Alongside restless student journalists, more than 40 teachers from across the Bay Area attended an event hosted by the Pulitzer Center Education Program in Palo Alto High School’s Media Arts Center (MAC) at the end of September.

These teachers began a year-long program organized by the Pulitzer Center in partnership with the Santa Clara County Office of Education.

The program aims to show teachers new, effective ways of incorporating journalism and digital arts into traditional classrooms.

Over the course of the year, the teachers will learn four journalistic techniques, all of which will focus on different types of storytelling.

“We have a wide range of teachers, from kindergarten through 12th grade, and different kinds of teachers — science, math, coordinators for arts initiatives and special education — who are all coming to this year-long program to learn how to integrate arts techniques in their classes,” said Fareed Mostoufi, Senior Education Manager at the Pulitzer Center on Crisis Reporting.

The Santa Clara County Office of Education decided to host the event at Paly due to Paly’s large and successful journalism program.

“[The teachers from the program] are learning from [Paly], too,” Mostoufi said. “[Paly student journalists] are innovators in not only reporting, but also in design, in investigative [techniques] and in celebrating each other through journalism.”

In addition to educating teachers, the Pulitzer Center provides grants and travel brands for more than 100 distinguished international journalists.

Throughout the year, these journalists instruct local teachers on how to introduce students to visual literacy and engage them in current events and global issues through photojournalism.

“We bring journalists to schools and we partner with schools on projects, like reporting projects and photography exhibitions that are inspired by a journalist’s work,” Mostoufi said. “[Teachers] are not only practicing photography [through this program] but they’re practicing interviewing, observation [and] stuff that you do as a reporter.”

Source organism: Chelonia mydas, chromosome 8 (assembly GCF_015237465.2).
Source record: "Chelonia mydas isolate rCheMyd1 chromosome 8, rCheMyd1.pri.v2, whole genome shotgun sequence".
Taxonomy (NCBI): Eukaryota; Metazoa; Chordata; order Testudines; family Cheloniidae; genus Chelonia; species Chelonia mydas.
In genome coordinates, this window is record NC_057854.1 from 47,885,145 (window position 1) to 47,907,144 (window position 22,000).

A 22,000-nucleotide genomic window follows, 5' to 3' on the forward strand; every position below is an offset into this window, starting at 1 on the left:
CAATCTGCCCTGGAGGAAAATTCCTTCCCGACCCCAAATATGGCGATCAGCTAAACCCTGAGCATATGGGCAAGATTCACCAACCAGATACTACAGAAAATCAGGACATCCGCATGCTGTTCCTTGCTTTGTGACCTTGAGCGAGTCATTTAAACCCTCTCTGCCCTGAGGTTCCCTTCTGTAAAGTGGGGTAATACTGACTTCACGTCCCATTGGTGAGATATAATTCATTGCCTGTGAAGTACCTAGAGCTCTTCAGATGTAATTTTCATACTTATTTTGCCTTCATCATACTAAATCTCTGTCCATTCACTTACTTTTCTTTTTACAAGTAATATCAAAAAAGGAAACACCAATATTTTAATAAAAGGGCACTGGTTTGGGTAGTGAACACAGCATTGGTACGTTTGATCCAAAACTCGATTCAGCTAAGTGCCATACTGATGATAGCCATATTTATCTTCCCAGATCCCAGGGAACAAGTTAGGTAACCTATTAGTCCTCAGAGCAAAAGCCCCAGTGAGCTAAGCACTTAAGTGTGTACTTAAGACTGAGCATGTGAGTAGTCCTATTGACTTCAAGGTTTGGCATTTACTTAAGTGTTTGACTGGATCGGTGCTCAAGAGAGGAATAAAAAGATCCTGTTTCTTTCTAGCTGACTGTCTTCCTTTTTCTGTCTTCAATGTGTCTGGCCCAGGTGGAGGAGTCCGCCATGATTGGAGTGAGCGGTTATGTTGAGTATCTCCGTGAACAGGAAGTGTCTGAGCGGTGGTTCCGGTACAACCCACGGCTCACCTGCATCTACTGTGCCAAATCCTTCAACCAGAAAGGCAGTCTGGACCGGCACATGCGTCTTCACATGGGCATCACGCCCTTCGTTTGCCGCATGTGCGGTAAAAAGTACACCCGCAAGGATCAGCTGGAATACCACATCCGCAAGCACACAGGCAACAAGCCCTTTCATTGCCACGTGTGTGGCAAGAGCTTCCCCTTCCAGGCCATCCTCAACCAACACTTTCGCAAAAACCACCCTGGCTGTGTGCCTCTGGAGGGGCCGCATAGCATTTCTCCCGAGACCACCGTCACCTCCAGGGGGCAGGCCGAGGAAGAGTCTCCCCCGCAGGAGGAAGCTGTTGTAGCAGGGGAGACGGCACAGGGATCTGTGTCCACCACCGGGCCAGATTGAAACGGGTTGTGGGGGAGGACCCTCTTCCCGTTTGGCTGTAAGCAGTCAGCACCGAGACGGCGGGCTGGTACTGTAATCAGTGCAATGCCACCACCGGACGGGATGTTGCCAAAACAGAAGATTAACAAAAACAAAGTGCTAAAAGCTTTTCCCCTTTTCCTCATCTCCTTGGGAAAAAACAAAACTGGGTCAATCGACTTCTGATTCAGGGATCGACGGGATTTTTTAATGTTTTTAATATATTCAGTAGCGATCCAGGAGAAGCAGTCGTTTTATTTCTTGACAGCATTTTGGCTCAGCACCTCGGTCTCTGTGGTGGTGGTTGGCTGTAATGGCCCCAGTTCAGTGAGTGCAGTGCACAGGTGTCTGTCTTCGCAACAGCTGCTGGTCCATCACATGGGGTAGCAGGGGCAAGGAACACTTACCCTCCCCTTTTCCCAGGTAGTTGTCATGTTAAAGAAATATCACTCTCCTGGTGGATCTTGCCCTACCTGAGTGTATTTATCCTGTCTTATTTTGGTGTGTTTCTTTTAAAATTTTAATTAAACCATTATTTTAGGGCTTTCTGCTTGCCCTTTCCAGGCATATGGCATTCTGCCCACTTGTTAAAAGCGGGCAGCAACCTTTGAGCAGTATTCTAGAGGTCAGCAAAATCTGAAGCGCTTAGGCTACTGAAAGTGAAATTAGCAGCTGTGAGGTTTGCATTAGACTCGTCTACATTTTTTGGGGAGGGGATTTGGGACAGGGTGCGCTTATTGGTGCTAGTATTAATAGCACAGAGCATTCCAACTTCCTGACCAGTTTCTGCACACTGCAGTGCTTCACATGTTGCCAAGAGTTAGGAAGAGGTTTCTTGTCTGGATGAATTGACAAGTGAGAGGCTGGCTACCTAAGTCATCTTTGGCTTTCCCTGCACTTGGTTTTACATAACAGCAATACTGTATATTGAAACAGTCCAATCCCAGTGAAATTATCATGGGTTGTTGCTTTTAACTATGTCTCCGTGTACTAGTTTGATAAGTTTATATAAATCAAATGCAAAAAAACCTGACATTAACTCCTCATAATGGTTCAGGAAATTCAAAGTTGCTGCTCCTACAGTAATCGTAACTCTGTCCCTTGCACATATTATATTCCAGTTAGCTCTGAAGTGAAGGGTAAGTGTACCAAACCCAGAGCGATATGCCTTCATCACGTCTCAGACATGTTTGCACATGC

For the first session, the program brought in documentary photographer Daniella Zalcman, one of its grantees, to talk about her experiences and projects as a photojournalist abroad.

Zalcman discussed two of her photojournalism projects: one covering the LGBT community in Uganda and the other on the assimilation of indigenous children in Canada.

“I think it’s really important to reach teachers and students at the middle and high school levels, to talk about critical issues that I didn’t really learn about until I was much older,” Zalcman said. “Sometimes it’s nice [for students] to see people with an early career come in and see what they’re doing and how they got there. It can be motivational in convincing them that maybe it’s something they want to do with their lives.”

The program hopes to benefit not only the schools it hosts events with, but also teachers worldwide.

“For photojournalism, [the teachers are] ideally going to post all these lessons on [the Pulitzer Center’s] website, which is available for free to teachers all over the world,” Mostoufi said. “So, teachers from all over the world are going to benefit from the teachers in [the Santa Clara County].”

About The Author

Editor-in-Chief

Allison Wu is a junior at Palo Alto High School and an editor-in-chief of The Campanile. In her free time, Wu dances on a competitive dance team, plays her oboe named Bo and walks her dog. She is extremely excited help The Campanile achieve new heights this year.

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